The deer appears in all of Loper's works, included, according to the artist, "to interrupt narrative expectations," but in the case of "We Had Pierced..." the deer's presence raises questions about the work of the scientists below. Whoever lives (or lived) inside the dome "belongs" to this remote place now, as does the deer. This wasn't always so. The humans and the deer have come to this location (or were brought), and so the landscape is altered, but to what end? The slow groan of geology cradles the new inhabitants. All remains in flux. Loper's painting is a tribute to Nature's awesome compass and to our species' relative insignificance (both physical and temporal). It is as celebratory as it is ambivalent.

+++++

Keith Tyson at Pace Wildenstein


Keith Tyson
Detail of "Large Field Array"
2006 - 2007
Mixed media
Dimensions variable

Pace Wildenstein: Keith Tyson's "Large Field Array" is an exceptional work, deserving of many return visits. Though I have thought about the installation a great deal these last two days, everything I write fails to convey the work's dynamism.


Keith Tyson
Detail of "Large Field Array"
2006 - 2007
Mixed media
Dimensions variable

For all of its color, its scale, and its varied concepts, the viewing experience is a quiet, internalized one. "Large Field Array" is a polymath's revery, a virtually inexhaustible field of potential poetic connections. Tyson's worthy raison d'etre, the "joyful exploration of how everything in the world is connected," has impelled him to oversee a project that is much more than he could have hoped for. The European curator Hendrik Driessen is quoted in the gallery's press release, saying "it is a truly generous work of art." Indeed it is. In a more comprehensible, less globalized world, the work would be considered a masterpiece.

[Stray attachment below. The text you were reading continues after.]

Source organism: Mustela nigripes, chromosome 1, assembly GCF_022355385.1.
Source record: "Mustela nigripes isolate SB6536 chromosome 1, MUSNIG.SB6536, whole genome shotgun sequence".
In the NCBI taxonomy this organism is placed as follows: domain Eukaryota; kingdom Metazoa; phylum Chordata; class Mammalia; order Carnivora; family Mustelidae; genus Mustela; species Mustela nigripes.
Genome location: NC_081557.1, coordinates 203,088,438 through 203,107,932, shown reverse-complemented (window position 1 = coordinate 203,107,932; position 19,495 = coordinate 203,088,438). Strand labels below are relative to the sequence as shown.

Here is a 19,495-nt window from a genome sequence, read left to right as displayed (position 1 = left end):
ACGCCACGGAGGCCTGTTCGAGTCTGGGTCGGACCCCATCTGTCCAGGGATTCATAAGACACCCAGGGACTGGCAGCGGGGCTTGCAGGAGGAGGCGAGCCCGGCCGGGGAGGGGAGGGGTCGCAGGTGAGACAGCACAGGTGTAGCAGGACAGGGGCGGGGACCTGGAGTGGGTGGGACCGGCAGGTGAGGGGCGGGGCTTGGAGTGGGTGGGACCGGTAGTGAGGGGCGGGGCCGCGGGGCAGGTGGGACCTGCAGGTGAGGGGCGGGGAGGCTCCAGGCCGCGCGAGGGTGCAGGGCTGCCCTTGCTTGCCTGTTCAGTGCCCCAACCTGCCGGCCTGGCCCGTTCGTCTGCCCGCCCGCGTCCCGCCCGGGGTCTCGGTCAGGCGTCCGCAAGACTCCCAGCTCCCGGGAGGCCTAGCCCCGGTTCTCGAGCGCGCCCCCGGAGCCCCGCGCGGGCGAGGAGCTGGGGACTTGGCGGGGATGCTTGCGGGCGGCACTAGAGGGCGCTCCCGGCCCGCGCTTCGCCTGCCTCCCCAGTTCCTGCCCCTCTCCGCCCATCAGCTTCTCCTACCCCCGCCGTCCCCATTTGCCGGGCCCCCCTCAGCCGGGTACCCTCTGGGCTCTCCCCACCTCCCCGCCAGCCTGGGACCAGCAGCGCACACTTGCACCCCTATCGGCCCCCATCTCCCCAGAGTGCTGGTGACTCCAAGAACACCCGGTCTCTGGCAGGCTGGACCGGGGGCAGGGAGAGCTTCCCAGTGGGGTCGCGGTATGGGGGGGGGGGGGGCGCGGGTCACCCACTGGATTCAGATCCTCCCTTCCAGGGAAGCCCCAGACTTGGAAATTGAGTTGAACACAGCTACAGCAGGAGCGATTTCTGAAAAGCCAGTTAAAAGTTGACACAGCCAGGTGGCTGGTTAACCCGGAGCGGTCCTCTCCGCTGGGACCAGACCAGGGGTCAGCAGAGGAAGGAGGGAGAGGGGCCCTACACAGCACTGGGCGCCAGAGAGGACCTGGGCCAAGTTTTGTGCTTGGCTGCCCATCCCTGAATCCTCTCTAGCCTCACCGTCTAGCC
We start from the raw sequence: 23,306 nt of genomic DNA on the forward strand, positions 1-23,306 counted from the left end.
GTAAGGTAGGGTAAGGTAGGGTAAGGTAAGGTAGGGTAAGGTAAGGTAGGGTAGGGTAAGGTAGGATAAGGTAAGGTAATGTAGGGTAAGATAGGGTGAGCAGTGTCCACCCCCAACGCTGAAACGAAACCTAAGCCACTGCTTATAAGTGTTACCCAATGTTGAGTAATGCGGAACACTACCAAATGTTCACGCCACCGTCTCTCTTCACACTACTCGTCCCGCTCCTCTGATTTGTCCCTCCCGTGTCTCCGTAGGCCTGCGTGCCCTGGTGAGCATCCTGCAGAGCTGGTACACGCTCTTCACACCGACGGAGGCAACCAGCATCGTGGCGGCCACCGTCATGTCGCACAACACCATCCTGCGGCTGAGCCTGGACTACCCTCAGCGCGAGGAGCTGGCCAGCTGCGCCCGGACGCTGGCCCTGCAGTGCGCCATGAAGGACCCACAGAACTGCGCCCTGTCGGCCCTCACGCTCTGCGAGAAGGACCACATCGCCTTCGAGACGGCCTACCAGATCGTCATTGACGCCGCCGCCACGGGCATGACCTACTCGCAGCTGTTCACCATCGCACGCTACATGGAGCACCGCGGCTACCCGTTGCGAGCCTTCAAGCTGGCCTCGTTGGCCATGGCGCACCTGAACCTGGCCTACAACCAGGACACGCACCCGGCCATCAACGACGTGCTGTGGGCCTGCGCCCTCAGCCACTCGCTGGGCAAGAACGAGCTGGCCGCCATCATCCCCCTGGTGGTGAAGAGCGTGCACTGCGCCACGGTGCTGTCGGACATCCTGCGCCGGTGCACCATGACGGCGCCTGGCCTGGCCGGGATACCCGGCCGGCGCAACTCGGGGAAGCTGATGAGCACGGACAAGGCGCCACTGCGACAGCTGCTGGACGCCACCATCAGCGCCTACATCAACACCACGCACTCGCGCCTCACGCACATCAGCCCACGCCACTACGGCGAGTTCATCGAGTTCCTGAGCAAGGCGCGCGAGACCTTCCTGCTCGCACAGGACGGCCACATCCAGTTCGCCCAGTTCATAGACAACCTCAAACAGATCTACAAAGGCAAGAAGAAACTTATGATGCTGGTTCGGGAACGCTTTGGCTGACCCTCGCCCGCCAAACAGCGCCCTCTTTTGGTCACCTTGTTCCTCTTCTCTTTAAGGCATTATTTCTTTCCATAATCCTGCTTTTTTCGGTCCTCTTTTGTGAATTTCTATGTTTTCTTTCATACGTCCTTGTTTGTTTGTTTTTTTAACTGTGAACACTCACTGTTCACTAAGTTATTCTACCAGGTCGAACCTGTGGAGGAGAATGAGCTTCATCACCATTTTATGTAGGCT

+++++

Photo credits: Jill Greenberg images courtesy ClampArt, New York City; Patte Loper image courtesy Lyons Wier Ortt; Keith Tyson images, Hungry Hyaena, 2007

3 comments:

Barry said...

I saw a "no photos" sign at th entrance when I went to the Tyson show. Did they just let you snap away?

Hungry Hyaena said...

Barry:

I didn't notice the sign. I'd taken about ten photos before a guard approached and asked me to stop.

Oly said...

You know, with all of you guys' horror stories, I'm starting to think gallery are more anti-male photography than female.

I'm constantly snapping at openings and no one says anything.

Maybe I'm that inconspicuous, or my camera is that small.

Either that, or score one for team vagina!!!